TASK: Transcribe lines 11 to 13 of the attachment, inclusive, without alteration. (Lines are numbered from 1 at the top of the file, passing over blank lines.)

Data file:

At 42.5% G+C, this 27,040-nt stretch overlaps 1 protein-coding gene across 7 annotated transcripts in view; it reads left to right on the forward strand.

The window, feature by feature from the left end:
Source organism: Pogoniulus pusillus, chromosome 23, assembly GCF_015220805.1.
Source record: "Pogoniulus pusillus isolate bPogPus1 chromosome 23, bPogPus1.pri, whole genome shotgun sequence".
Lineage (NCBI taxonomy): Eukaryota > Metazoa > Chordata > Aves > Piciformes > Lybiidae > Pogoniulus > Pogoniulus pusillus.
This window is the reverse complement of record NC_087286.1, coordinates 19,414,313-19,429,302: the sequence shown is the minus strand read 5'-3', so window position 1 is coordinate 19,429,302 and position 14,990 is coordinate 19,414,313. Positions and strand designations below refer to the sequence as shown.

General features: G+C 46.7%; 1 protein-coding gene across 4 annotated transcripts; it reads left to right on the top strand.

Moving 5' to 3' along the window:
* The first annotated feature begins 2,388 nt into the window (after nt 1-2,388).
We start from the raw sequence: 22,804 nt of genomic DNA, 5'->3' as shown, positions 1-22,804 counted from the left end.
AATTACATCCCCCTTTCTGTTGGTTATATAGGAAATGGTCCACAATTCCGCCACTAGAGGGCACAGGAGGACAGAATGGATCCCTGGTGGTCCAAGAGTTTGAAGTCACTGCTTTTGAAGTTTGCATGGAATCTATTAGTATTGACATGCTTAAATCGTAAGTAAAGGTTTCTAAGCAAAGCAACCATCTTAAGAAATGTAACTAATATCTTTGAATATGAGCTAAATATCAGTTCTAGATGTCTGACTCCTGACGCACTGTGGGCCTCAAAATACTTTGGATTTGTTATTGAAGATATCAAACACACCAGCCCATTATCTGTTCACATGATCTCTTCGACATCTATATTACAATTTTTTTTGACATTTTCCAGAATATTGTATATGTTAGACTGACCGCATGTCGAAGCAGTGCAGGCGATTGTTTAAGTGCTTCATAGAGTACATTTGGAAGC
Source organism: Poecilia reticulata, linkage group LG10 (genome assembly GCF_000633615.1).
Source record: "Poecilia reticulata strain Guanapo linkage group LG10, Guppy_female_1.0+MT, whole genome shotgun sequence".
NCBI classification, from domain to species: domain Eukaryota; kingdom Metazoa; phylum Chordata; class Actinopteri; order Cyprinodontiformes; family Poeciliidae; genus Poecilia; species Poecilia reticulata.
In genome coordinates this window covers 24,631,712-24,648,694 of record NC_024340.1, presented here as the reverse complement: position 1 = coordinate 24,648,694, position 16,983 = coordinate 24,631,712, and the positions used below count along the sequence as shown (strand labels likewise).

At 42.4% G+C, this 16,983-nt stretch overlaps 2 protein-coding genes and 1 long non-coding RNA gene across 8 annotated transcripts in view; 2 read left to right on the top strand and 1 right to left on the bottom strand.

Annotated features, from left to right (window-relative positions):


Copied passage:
AATTACATCCCCCTTTCTGTTGGTTATATAGGAAATGGTCCACAATTCCGCCACTAGAGGGCACAGGAGGACAGAATGGATCCCTGGTGGTCCAAGAGTTTGAAGTCACTGCTTTTGAAGTTTGCATGGAATCTATTAGTATTGACATGCTTAAATCGTAAGTAAAGGTTTCTAAGCAAAGCAACCATCTTAAGAAATGTAACTAATATCTTTGAATATGAGCTAAATATCAGTTCTAGATGTCTGACTCCTGACGCACTGTGGGCCTCAAAATACTTTGGATTTGTTATTGAAGATATCAAACACACCAGCCCATTATCTGTTCACATGATCTCTTCGACATCTATATTACAATTTTTTTTGACATTTTCCAGAATATTGTATATGTTAGACTGACCGCATGTCGAAGCAGTGCAGGCGATTGTTTAAGTGCTTCATAGAGTACATTTGGAAGC
Source organism: Poecilia reticulata, linkage group LG10 (genome assembly GCF_000633615.1).
Source record: "Poecilia reticulata strain Guanapo linkage group LG10, Guppy_female_1.0+MT, whole genome shotgun sequence".